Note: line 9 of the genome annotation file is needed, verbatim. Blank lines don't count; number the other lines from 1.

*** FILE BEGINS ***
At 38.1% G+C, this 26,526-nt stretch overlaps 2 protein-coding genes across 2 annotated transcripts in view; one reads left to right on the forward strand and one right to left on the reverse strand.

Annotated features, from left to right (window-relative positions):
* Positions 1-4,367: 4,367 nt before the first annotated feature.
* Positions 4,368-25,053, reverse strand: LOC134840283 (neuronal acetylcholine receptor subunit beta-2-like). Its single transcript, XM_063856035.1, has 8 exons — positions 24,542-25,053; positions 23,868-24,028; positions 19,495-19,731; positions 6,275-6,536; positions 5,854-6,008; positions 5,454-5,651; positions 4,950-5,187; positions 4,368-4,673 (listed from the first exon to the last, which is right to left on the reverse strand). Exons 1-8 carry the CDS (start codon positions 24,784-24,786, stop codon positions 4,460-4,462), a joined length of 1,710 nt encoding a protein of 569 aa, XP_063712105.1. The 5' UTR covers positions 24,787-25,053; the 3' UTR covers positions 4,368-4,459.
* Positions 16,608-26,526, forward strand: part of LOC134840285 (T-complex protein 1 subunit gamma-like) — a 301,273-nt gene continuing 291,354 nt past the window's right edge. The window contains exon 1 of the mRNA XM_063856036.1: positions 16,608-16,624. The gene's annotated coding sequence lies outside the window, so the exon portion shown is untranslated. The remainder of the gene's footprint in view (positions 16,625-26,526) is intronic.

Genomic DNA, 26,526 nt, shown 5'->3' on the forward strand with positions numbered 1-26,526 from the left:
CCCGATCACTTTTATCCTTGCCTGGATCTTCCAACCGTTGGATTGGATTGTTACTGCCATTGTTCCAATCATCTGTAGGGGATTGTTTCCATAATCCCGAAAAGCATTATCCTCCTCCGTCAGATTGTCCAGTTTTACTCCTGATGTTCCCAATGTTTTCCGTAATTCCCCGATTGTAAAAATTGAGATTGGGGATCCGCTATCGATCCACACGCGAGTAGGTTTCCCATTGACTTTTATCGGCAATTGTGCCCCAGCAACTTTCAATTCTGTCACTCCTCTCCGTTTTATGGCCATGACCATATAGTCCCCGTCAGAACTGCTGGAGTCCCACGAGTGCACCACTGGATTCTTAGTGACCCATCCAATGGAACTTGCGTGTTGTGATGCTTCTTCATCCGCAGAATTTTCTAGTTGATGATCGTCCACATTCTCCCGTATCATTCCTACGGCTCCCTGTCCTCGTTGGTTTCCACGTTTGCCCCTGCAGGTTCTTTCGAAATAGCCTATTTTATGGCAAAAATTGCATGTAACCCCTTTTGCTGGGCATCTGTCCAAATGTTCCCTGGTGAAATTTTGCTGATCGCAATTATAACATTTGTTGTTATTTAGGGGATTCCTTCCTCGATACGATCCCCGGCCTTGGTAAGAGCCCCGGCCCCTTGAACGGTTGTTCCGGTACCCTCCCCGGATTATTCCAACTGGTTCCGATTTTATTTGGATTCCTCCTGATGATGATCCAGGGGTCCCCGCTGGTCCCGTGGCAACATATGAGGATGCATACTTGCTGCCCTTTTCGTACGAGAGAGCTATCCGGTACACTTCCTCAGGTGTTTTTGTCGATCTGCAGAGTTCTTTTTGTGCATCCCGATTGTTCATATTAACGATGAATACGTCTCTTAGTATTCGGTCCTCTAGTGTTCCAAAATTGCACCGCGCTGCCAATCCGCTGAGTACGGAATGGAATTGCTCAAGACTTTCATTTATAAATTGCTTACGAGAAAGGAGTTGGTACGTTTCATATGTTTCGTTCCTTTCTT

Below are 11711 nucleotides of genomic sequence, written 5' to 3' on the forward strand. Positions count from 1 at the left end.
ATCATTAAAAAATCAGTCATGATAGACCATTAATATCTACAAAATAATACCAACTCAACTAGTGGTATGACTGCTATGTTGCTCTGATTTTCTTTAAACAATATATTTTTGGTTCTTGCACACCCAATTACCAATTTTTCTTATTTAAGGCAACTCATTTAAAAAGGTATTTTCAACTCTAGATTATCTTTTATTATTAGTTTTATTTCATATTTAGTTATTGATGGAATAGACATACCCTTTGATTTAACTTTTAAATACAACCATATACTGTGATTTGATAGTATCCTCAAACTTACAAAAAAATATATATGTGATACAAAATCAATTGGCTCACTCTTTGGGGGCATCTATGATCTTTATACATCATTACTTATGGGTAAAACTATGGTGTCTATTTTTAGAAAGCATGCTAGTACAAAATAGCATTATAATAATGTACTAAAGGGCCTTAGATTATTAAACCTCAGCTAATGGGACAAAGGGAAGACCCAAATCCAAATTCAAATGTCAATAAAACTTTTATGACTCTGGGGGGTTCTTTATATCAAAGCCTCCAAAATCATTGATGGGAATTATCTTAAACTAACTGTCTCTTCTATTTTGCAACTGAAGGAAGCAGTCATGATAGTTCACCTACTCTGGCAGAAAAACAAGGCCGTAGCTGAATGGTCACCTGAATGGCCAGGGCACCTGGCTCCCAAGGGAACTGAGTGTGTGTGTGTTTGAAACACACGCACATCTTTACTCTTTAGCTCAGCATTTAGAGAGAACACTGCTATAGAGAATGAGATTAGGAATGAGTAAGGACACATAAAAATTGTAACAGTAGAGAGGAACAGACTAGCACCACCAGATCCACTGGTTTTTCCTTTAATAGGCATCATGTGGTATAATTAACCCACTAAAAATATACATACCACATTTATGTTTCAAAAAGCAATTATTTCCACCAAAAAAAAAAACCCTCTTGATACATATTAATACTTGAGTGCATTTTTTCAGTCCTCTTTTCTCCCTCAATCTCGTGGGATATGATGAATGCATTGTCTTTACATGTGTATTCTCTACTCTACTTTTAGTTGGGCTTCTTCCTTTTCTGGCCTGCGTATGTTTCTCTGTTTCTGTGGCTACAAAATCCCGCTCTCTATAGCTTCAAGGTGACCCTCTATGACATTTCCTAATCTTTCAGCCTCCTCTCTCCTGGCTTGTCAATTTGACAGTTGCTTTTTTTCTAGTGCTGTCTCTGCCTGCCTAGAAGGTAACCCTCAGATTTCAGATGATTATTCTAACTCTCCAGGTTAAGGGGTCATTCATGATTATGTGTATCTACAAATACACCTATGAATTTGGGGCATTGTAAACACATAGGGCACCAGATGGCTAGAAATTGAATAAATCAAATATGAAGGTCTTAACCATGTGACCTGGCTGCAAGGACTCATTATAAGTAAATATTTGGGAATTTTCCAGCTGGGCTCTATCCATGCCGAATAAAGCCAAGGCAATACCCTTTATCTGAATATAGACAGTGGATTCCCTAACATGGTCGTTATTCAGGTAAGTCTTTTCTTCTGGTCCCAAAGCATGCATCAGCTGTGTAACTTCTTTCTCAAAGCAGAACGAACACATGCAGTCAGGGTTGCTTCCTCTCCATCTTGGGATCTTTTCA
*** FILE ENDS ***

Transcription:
ATCATTAAAAAATCAGTCATGATAGACCATTAATATCTACAAAATAATACCAACTCAACTAGTGGTATGACTGCTATGTTGCTCTGATTTTCTTTAAACAATATATTTTTGGTTCTTGCACACCCAATTACCAATTTTTCTTATTTAAGGCAACTCATTTAAAAAGGTATTTTCAACTCTAGATTATCTTTTATTATTAGTTTTATTTCATATTTAGTTATTGATGGAATAGACATACCCTTTGATTTAACTTTTAAATACAACCATATACTGTGATTTGATAGTATCCTCAAACTTACAAAAAAATATATATGTGATACAAAATCAATTGGCTCACTCTTTGGGGGCATCTATGATCTTTATACATCATTACTTATGGGTAAAACTATGGTGTCTATTTTTAGAAAGCATGCTAGTACAAAATAGCATTATAATAATGTACTAAAGGGCCTTAGATTATTAAACCTCAGCTAATGGGACAAAGGGAAGACCCAAATCCAAATTCAAATGTCAATAAAACTTTTATGACTCTGGGGGGTTCTTTATATCAAAGCCTCCAAAATCATTGATGGGAATTATCTTAAACTAACTGTCTCTTCTATTTTGCAACTGAAGGAAGCAGTCATGATAGTTCACCTACTCTGGCAGAAAAACAAGGCCGTAGCTGAATGGTCACCTGAATGGCCAGGGCACCTGGCTCCCAAGGGAACTGAGTGTGTGTGTGTTTGAAACACACGCACATCTTTACTCTTTAGCTCAGCATTTAGAGAGAACACTGCTATAGAGAATGAGATTAGGAATGAGTAAGGACACATAAAAATTGTAACAGTAGAGAGGAACAGACTAGCACCACCAGATCCACTGGTTTTTCCTTTAATAGGCATCATGTGGTATAATTAACCCACTAAAAATATACATACCACATTTATGTTTCAAAAAGCAATTATTTCCACCAAAAAAAAAAACCCTCTTGATACATATTAATACTTGAGTGCATTTTTTCAGTCCTCTTTTCTCCCTCAATCTCGTGGGATATGATGAATGCATTGTCTTTACATGTGTATTCTCTACTCTACTTTTAGTTGGGCTTCTTCCTTTTCTGGCCTGCGTATGTTTCTCTGTTTCTGTGGCTACAAAATCCCGCTCTCTATAGCTTCAAGGTGACCCTCTATGACATTTCCTAATCTTTCAGCCTCCTCTCTCCTGGCTTGTCAATTTGACAGTTGCTTTTTTTCTAGTGCTGTCTCTGCCTGCCTAGAAGGTAACCCTCAGATTTCAGATGATTATTCTAACTCTCCAGGTTAAGGGGTCATTCATGATTATGTGTATCTACAAATACACCTATGAATTTGGGGCATTGTAAACACATAGGGCACCAGATGGCTAGAAATTGAATAAATCAAATATGAAGGTCTTAACCATGTGACCTGGCTGCAAGGACTCATTATAAGTAAATATTTGGGAATTTTCCAGCTGGGCTCTATCCATGCCGAATAAAGCCAAGGCAATACCCTTTATCTGAATATAGACAGTGGATTCCCTAACATGGTCGTTATTCAGGTAAGTCTTTTCTTCTGGTCCCAAAGCATGCATCAGCTGTGTAACTTCTTTCTCAAAGCAGAACGAACACATGCAGTCAGGGTTGCTTCCTCTCCATCTTGGGATCTTTTCA